Adamian was a leading member of the Armenian-American community and an articulate spokesman on the Armenian Genocide.  A founding director of the National Association for Armenian Studies and Research, he helped establish an endowed chair in Armenian studies at Harvard University.  In 1990, he received the Humanity Award from the organization Facing History and Ourselves for his work as a spokesman for the Armenian-American community.  He was also a recipient of the Ellis Island Medal of Honor in 2007. He served on the boards of the International Armenian General Benevolent Union, St. Nersess Seminary and the Armenian National Science and Education Fund.  In 1998, he received the medal of St. Sahag and St. Mesrob from Karekin I, Catholicos of All Armenians.

In 2012, the Mirror-Spectated awarded him the a Lifetime Achievement Award at the Armenian Mirror-Spectator’s benefit gala, “Celebrating 80 Years and Beyond.”

Adamian’s father came to Boston from Aintab after the Genocide, while his mother’s parents had fled Kharpert to Worcester even earlier, before his mother was born.

His grandmother, who lived with his parents, could not speak English, therefore his first language and only language was Armenian until he began elementary school. The family moved to Brooklyn for a few years, where the family was in a less Armenian environment, but Adamian’s father was hired as a bilingual compositor by the Armenian Mirror-Spectator and Baikar and they moved to Watertown.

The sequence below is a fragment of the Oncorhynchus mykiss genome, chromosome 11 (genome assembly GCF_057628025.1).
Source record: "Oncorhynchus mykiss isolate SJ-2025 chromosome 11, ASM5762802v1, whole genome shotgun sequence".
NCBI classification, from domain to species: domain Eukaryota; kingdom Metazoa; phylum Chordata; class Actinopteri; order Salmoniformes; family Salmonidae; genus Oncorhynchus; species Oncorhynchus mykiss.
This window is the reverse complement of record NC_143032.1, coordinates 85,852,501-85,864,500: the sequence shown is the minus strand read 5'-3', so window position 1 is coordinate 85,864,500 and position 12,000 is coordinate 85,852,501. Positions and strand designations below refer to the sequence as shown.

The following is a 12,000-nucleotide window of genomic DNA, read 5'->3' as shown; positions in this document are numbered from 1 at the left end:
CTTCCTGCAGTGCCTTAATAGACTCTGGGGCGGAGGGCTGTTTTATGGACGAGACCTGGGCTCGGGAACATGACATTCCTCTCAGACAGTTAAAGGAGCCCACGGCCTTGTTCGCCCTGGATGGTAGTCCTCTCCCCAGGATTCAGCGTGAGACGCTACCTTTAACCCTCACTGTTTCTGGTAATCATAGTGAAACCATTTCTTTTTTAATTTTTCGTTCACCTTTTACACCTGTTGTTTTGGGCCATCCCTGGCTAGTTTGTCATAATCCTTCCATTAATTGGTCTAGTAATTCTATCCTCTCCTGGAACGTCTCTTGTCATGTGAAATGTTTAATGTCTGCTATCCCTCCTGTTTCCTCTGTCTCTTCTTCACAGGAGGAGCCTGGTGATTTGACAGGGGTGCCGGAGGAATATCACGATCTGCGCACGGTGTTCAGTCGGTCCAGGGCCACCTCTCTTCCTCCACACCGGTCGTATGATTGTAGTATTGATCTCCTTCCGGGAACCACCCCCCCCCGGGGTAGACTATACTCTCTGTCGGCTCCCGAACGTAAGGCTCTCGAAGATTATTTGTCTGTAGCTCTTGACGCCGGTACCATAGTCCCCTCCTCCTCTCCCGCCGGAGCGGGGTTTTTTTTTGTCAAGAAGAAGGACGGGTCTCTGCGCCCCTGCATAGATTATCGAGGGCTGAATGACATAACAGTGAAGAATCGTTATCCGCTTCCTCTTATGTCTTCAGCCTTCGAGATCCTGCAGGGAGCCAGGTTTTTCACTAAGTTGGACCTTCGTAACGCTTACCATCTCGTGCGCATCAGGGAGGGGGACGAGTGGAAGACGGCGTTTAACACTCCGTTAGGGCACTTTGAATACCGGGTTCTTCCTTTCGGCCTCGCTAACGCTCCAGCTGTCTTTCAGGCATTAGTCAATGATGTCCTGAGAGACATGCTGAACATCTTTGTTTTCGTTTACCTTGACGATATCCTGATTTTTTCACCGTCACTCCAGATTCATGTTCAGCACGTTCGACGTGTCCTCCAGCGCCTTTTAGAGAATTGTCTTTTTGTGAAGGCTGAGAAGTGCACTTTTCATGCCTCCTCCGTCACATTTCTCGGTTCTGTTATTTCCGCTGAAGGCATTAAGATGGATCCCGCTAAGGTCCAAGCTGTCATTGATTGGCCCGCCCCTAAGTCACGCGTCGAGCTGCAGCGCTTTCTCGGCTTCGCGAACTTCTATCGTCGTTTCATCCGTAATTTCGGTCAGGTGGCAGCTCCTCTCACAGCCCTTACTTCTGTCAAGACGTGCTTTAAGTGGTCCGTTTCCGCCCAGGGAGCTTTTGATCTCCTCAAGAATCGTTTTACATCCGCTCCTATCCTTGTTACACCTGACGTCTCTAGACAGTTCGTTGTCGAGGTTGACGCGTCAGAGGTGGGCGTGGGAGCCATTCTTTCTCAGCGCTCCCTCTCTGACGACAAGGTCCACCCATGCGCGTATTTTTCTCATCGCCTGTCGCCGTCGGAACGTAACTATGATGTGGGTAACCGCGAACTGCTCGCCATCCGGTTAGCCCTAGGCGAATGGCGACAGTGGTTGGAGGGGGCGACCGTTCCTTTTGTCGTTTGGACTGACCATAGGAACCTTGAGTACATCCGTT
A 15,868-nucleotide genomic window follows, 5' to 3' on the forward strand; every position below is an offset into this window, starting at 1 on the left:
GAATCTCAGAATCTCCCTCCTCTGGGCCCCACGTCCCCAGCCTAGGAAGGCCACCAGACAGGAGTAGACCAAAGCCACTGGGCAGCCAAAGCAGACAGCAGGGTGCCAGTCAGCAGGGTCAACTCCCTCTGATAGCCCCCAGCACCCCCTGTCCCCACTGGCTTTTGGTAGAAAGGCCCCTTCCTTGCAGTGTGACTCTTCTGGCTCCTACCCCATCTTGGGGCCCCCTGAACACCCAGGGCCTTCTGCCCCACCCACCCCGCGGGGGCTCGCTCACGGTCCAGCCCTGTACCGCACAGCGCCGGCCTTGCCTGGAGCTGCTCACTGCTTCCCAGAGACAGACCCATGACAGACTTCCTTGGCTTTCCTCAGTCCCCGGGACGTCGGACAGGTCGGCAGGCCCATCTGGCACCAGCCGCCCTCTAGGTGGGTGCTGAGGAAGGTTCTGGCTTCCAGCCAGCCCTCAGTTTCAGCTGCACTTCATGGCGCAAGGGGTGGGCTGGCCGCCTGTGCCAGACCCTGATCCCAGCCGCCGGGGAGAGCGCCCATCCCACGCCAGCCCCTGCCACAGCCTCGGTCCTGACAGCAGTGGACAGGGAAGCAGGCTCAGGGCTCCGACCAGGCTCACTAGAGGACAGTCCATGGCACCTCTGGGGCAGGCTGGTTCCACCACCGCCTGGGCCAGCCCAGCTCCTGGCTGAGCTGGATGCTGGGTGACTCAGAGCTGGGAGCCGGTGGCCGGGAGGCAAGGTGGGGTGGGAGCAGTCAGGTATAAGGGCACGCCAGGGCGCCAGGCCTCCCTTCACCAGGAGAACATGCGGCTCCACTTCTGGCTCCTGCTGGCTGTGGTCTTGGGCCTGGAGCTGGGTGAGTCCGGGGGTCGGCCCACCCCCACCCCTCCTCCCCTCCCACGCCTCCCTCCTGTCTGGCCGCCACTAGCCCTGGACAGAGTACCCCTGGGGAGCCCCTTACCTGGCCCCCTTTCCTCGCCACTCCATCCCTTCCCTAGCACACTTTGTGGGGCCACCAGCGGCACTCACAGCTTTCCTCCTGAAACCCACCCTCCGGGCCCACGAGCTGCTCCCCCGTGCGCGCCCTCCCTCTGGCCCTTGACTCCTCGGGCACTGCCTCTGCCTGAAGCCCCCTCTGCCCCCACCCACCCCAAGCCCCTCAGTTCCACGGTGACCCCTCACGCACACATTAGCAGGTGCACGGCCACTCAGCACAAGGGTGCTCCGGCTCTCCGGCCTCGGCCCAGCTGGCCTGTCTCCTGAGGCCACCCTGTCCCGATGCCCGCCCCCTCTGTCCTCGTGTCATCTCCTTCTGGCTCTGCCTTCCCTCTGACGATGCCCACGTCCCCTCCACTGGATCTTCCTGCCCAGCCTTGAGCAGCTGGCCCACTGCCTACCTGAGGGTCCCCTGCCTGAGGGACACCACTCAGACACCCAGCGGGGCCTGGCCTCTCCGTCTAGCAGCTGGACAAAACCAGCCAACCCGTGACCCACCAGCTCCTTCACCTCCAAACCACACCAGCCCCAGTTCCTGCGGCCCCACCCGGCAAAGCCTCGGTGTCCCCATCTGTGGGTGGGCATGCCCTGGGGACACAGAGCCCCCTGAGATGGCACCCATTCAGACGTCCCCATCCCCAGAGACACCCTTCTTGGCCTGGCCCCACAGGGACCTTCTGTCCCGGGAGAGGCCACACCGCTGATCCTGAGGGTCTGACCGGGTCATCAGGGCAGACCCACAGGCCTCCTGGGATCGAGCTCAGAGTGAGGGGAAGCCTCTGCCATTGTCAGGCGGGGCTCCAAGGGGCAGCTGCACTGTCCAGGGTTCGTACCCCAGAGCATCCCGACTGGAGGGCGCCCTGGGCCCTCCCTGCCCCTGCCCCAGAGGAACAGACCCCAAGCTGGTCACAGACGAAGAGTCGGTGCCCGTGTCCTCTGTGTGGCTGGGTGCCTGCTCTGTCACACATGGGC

Adamian skipped several grades to graduate high school early and began work at the Hood Rubber Company, in whose sweatshop-like factory many Watertown Armenians found employment, including, briefly, artist Arshile Gorky.

At the very end of World War II, he joined the navy, which sent him to college and officer training. He graduated from Harvard University and received a commission as an officer. He went to the Pacific for a year after the war was over.

Adamian was one of the founders of the National Association for Armenian Studies and Research and served for some 50 years on its board. He was president of the Council for Immigration and Resettlement of Armenians. In 1956, he testified at a Washington Senate Committee on the Judiciary hearing on behalf of this organization for a bill to assist Armenian immigration into the US, together with other prominent Armenians.

Adamian was an associate trustee of the Armenian Assembly of America. He became a frequent lecturer on the Armenian Genocide for Armenian organizations, speaking nearly every April.

Adamian’s ties to the Baikar Association and the Mirror run deep. He worked while young on Saturdays to help wrap newspapers for mailing. At that time the Baikar offices were on Shawmut Avenue in Boston proper.

Adamian is survived by his wife, Debbie Murdza Adamian of Medford, and Boca Raton, Fla.; children Douglas and his wife Angela and Daniel and his wife Carrie Ellen; Brother-in-law of Diana Adamian, Valerie Daniel, Victoria Rowland, Randal Murdza and Garret Murdza. Loving grandfather of Jenna, Anna, Julia, Addison and Olivia. Uncle of Wendy Avedisian, Denise Oldham, Jeremy Daniel, Gillian Daniel and Nicholas Daniel.

Funeral services were at Saint James Armenian Church, 465 Mount Auburn Street, Watertown, on Monday, November 30. Interment was at Mount Auburn Cemetery, Cambridge.

Arrangements were by Aram Bedrosian Funeral Home.